When the band finished, a succession of men took the microphone. “I have hurt my family,” John Tinashlu said tearily. “I have raised my voice and my fists. I said this in prayer now I say it to you. I have not been a good father. I drank. I cannot hide it any more. I love you, son. I hurt you. I love you. I used to blame others. No more.”
It was bedlam, rapture, therapy – a homegrown truth-and-reconciliation hearing. After the four-hour service, all 200 people streamed out wiping their red eyes and revved home on snowmobiles. The next day, some sought out Dr. Handley for one-on-one sessions.
While self-help and evangelism are surely no cure-all for Nunavut's shortcomings, they do offer one way to give voice to personal demons – a non-violent means of release.
“We don't pretend that we can fix the pain of all Nunavut,” said Mr. Kaludjuak, the Coral Harbour church leader. “We have many problems here. But you can't make a healthy place without healthy minds.”
There was another kind of hope to be found in Repulse Bay, in the form of a little green logo stitched to tuques and gloves all over town.
A few days earlier, staff from the French nuclear-power giant Areva had held a community meeting to tell the locals about the benefits of a uranium development the company is pitching 500 kilometres southwest, in Baker Lake. The town was buzzing with talk of potential job opportunities.
The Areva bid is one of several developments that have raised hopes throughout the Eastern Arctic that a prosperous age is coming.
In Baker Lake and two nearby towns tucked along the eastern shore of Hudson Bay, Rankin Inlet and Arviat, optimism around mining is accompanied by anticipation of a highway development that would extend upward from Northern Manitoba, creating the first land link between Nunavut and the provinces.
Manitoba Premier Greg Selinger signed an agreement with Nunavut Premier Eva Aariak to study the highway's construction late last year, a project expected to cost about $1.2-billion.
“We get that road in here, and you'll see this part of Nunavut change in a hurry for the better,” said John Hickes, the mayor of Rankin Inlet, who has been so single-minded in his pursuit of the highway that some refer to him as John Road.
“There's a lot of stories in Nunavut, but this is the good news story here in the region around Rankin. You keep your eyes on us. We're not standing still.”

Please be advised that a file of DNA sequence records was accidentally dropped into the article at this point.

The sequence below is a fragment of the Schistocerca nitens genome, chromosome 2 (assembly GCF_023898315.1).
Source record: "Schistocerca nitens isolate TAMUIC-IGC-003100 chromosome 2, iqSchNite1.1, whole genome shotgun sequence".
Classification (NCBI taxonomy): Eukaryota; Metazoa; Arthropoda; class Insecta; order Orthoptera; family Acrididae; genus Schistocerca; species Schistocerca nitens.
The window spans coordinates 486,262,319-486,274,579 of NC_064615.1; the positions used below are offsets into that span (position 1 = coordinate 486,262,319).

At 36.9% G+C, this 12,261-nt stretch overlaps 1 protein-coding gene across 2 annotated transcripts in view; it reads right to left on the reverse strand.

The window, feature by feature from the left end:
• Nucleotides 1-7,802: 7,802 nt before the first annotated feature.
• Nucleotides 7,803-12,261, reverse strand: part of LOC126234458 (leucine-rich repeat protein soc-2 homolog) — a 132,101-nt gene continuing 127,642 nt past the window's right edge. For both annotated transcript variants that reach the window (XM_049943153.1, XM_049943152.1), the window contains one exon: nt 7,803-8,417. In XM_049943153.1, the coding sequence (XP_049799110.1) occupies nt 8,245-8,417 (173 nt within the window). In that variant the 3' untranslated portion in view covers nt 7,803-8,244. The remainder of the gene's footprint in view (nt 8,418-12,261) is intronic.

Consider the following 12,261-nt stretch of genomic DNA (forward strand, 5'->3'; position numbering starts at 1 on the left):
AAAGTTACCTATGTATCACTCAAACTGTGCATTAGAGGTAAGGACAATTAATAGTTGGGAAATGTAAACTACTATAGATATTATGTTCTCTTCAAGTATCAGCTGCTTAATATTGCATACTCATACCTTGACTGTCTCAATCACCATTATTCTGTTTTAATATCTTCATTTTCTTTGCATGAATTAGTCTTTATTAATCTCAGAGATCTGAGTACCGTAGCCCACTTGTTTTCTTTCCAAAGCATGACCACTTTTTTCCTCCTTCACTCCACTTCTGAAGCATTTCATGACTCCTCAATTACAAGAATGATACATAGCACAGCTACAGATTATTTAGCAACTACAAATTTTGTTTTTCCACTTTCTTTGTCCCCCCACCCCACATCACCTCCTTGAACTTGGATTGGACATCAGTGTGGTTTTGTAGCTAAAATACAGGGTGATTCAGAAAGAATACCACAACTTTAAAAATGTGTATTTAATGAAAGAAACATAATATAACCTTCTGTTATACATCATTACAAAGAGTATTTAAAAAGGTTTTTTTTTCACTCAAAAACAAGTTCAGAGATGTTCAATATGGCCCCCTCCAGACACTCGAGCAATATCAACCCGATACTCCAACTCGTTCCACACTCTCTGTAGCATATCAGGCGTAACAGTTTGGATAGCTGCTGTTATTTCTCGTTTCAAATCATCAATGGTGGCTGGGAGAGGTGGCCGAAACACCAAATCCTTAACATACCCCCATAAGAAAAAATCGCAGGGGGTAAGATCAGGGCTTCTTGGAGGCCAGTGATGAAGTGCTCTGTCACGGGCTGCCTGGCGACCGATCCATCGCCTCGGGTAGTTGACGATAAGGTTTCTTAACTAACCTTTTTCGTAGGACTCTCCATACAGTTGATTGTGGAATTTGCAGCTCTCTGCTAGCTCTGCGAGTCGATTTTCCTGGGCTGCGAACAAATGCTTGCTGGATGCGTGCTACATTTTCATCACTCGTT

Optimism comes in other forms as well. Premier Aariak has declared it her personal mission to overhaul the education system.
She also wants to strike a devolution deal with the federal government: Under its current territorial jurisdiction, Nunavut has little control over resources sitting under Crown land. Ms. Aariak wants to change that and have Nunavut collect resource revenues that might otherwise go to Ottawa.
But there's a catch: Her pitch relies on convincing federal negotiators that her government is on a strong organizational footing. For Nunavut, that's a tough sell.
Her education plan is more promising, a new act that would stress bilingualism, Inuit culture, community control and improved academic standards. But such vague ambitions still fall far short of those, for example, in Greenland.
That largely Inuit nation has a long head start on Nunavut in grappling with the social and economic ravages that come with a polar climate and isolated population.
In Greenland, the government maintains a hard goal of ensuring that two-thirds of its population has a trade or academic education by 2020.
The island nation offers other lessons as well. Greenland was granted home rule from Denmark in 1979 and increased local powers in 2009. Today, with a 6.8-per-cent unemployment rate, it hauls in 60 per cent of its revenues from domestic sources, relying on Denmark for the remaining 40 per cent – the equivalent of $11,000 per Greenlander.
Nunavut, by contrast, posts a 20-per-cent unemployment rate and generates 7 per cent of its revenue internally. The rest – $1.1-billion or roughly $33,000 per capita – comes from Ottawa.
Mr. Peterson's alcohol task force is looking to the steps Greenland took in the mid-1990s to address rampant alcoholism there. It liberalized liquor sales, took addiction care more seriously and, in a symbolic gesture, banned drinking in government offices.
While the island still has its share of alcohol problems, per-capita liquor consumption has dropped significantly.
“I don't know a single sane Greenlander who would go back to the policies of the past where you drive people to obsess about alcohol,” said Jack Hicks, a social researcher who has worked closely with governments in both Nunavut and Greenland.